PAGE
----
However, in 21st century Western cultures, while bigamy is illegal and sexual relations outside marriage are generally frowned-upon, divorce and remarriage have been relatively easy to undertake. This has led to a practice called serial monogamy. Serial monogamy occurs when a husband, usually of average to high socioeconomic status, divorces an older wife in order to take on a younger wife. The younger wife is popularly referred to as the "trophy wife" by many who frown upon the practice. The modern practice of serial monogamy is strikingly similar to patterns of polygamy in other societies, and some evolutionary psychologists speculate that this practice is a normal human mating strategy.

Legally sanctioned marriages are generally conducted between heterosexual couples, although there are countries that recognize same-sex marriage, including The Netherlands, Belgium, Canada, and recently in Spain; in the United States same-sex marriage is recognized in the state of Massachusetts. "Civil unions" are recognized in Denmark, Norway, Sweden, Finland, Greenland, Iceland, Germany, France, Portugal, New Zealand, and the American state of Vermont; a growing number of American states and various localities recognize "domestic partnerships," which offer parity of spousal rights, to different degrees, with marriage.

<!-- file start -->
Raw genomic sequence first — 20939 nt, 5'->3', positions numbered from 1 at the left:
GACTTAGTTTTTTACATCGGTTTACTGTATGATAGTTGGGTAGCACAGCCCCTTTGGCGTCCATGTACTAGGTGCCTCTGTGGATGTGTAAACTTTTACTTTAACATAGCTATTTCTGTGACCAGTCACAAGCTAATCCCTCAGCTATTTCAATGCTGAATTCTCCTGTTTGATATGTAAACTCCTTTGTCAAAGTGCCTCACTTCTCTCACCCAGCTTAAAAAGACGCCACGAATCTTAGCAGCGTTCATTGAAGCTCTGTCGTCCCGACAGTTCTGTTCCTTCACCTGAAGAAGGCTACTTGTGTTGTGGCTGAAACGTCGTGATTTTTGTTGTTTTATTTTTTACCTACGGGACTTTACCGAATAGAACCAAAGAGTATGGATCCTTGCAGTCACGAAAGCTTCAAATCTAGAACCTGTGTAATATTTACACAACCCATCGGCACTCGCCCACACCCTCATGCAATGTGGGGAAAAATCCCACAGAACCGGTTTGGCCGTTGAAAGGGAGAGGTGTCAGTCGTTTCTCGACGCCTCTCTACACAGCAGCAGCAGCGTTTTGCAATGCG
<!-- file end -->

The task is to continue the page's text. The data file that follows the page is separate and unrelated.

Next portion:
In rare occasions, Indian villages follow a custom in which young girls are married to dogs to overcome inauspicious predictions about the health of the husband. The relationship is not consummated and does not affect their later marriagability, though. One should note that this is not a norm found across the entire Indian sub-continent. Other unusual variations include marriage between a living human and a ghost (Taiwan), two or more dead people (Mormonism), a living human and a recently-deceased human with whom they were emotionally involved (France), and between a human being and God (Catholic and Orthodox monasticism). Again, these lack the social meaning of ordinary marriage and belong rather to the realm of religion or (in the case of "weddings" of dogs to other dogs, Kermit the Frog to Miss Piggy, and the like) pure spectacle.